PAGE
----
It is known that all Wildfire III, Queenborough, Minesweepers were involved in the D-day landings, sweeping off the D-day beaches up to five hours before the main invasion fleet arrived. Those minesweepers which were not sweeping off the beaches on D-day, proceeded the huge and vital “Follow Up” fleet bringing reinforcements of men, tanks, vehicles, ammunition and supplies to the British Army in Normandy and timed to arrive at the high tide on D-day plus one.

Wildfire III, Queenborough, Minesweepers continued sweeping off the D-day beaches for the following two weeks after which they followed the advancing British, Canadian and American Armies northwards, sweeping clear the minefields off the French, Belgium and Dutch coasts. They gained high merit when clearing the harbour of Cherburg, (France), the approaches to Ostend (Belgium), the Scheldt Estuary, Rotterdam, Yjmuiden, and Den Helder, (Holland), the Elbe and Weser Rivers (Germany) and the Skaggerak mine barrier between Denmark and Sweden.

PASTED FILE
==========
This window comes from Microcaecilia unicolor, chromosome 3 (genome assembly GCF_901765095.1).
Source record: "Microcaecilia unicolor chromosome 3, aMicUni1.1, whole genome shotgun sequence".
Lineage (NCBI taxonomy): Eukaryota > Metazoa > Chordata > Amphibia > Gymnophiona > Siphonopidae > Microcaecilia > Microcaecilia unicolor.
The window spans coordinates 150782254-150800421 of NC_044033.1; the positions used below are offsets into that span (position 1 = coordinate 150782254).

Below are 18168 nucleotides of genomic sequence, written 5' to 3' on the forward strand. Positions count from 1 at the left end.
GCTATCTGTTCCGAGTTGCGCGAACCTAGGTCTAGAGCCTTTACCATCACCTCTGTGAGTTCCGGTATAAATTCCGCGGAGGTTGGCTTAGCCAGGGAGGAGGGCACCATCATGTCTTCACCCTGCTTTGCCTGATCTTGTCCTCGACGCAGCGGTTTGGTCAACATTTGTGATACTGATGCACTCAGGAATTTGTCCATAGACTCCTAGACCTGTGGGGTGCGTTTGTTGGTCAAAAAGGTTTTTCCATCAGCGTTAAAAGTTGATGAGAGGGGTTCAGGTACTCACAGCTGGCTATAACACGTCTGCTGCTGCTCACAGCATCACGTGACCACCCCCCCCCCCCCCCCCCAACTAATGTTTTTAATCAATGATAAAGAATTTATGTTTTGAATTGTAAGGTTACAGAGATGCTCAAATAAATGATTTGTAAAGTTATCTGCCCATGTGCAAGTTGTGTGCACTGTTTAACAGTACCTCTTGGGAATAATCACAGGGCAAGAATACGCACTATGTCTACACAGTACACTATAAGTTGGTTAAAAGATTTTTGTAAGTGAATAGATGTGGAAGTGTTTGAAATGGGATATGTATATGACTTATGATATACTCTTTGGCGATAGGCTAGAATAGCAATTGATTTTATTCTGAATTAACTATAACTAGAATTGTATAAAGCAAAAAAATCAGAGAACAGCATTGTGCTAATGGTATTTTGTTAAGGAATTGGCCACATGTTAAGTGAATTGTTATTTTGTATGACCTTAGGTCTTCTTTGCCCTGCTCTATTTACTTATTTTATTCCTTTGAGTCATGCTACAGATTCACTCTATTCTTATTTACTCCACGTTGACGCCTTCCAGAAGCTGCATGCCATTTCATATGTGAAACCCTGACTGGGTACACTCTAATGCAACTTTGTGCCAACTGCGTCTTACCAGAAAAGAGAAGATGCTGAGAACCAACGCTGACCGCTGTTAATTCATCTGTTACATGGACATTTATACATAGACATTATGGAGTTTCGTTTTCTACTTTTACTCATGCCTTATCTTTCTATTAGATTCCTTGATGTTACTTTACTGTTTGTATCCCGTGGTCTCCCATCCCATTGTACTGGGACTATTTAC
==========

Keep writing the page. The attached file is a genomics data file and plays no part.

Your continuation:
At the Scheltd Estuary many MID (Mentioned in Despatches), DSM (Distinguished Service Medal) and DSC’s (Distinguished Service Cross) were won by the men on the Wildfire III, Queenborough, Minesweepers.

HOME WATERS. 1939 – 1945.Clearing mines inside the North Sea Mine barrier.
​               Thames Estuary .
​               English Channel.
​               North Sea.

In addition to the ever present danger from the mines, attacks by the Luftwaffe were frequent and E-boats (German Motor torpedo boats) prowled the East Coast sea ways at night.

DUNKIRK . 27 May - 4 June 1940.  Clearing mines from the sea lanes leading to Dunkirk and sweeping right up to the beaches for ships evacuating soldiers from the beaches. (No Motor Minesweepers were involved at Dunkirk as they had not yet been built.)

D-DAY . 6 June - July 1944. Minesweeping operations during the landing of Allied Forces in Normandy - Operation Neptune. Sweeping right up to the beaches and ahead of the vital “Follow Up” convoys.

Many of these mines would have been swept by Wildfire III, Queenborough, Minesweepers, saving numerous lives.